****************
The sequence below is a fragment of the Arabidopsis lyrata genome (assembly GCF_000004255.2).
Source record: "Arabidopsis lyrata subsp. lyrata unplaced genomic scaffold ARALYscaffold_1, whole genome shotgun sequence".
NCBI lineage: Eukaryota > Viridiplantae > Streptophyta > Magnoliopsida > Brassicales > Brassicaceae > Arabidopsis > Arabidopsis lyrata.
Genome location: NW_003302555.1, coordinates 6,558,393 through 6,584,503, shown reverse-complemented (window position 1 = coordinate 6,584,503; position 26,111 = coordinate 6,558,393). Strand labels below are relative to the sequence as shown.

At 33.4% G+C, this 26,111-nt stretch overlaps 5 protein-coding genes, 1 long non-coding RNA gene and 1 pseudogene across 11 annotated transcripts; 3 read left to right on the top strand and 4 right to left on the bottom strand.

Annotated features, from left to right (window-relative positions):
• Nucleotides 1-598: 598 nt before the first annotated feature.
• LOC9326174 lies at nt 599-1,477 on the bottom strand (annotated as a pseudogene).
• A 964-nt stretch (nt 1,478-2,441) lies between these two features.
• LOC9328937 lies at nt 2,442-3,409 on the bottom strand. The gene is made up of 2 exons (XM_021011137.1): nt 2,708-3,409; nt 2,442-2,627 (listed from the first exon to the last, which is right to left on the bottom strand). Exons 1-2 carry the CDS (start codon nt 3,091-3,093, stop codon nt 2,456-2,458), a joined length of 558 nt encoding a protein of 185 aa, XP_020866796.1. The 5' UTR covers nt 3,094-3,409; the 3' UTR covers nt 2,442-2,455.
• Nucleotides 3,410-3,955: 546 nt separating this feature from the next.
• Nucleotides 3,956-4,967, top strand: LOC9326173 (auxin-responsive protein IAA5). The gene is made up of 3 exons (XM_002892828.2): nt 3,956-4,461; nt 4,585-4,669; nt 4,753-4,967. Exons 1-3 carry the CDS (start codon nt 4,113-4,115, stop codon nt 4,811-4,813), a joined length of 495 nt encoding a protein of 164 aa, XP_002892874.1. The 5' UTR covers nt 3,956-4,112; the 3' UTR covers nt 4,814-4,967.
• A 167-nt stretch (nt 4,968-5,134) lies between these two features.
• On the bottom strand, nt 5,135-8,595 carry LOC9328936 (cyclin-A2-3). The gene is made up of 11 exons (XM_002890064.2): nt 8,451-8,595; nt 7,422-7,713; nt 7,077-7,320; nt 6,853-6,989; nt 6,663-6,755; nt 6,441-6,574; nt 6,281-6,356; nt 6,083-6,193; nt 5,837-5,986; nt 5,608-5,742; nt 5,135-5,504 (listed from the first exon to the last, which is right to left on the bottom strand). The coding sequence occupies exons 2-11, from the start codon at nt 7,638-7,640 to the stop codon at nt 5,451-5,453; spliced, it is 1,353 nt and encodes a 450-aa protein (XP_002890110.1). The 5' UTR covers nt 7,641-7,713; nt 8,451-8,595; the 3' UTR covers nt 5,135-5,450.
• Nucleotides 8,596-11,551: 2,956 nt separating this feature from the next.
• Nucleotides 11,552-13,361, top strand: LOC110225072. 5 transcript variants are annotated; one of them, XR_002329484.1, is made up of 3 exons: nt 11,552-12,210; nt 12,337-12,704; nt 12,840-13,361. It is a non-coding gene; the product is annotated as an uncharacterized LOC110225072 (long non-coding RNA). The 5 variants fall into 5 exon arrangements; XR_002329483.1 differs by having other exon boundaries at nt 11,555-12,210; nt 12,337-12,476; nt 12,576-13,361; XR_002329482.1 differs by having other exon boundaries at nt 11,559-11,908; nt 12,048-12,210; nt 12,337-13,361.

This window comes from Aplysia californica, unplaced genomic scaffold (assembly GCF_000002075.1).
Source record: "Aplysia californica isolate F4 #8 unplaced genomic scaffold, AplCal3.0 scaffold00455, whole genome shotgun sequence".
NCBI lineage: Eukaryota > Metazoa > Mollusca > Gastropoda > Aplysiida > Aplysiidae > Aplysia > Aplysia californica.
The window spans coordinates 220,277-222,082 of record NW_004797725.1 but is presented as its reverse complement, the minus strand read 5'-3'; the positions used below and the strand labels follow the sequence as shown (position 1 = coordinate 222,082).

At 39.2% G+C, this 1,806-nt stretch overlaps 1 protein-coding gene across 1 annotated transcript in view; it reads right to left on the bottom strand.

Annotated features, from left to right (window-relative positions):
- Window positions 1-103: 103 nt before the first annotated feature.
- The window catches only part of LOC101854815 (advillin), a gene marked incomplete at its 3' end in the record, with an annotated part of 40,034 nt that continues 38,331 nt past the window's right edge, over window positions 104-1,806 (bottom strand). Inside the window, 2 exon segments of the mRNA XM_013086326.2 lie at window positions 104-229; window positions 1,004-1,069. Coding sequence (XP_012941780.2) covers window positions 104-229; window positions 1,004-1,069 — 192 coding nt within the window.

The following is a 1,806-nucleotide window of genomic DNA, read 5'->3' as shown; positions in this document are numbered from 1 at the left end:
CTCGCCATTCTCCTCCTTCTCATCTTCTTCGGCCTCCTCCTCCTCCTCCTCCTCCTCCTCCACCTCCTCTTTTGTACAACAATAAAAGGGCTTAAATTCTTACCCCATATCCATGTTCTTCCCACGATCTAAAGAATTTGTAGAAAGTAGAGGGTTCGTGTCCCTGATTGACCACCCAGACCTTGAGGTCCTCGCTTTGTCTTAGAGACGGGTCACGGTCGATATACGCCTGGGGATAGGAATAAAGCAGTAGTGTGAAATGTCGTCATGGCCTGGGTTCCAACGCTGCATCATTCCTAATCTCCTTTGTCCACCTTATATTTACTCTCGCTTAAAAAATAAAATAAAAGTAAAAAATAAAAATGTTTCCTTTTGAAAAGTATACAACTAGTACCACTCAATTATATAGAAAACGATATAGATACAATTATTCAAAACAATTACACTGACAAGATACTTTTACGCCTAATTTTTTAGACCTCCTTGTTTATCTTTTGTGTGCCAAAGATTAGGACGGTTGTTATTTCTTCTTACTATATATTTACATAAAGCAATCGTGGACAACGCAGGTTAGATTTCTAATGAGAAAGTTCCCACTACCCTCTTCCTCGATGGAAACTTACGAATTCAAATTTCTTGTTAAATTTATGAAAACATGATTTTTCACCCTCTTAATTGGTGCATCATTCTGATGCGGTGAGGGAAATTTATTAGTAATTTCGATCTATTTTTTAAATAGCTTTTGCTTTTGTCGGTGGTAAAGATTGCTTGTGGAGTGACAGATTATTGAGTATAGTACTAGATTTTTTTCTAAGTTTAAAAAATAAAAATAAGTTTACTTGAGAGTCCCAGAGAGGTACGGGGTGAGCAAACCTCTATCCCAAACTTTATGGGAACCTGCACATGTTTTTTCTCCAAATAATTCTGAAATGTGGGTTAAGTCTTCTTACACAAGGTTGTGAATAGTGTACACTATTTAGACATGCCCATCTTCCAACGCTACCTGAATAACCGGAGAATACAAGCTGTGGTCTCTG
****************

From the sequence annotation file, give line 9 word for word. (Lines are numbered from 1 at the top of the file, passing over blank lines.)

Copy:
• A 964-nt stretch (nt 1,478-2,441) lies between these two features.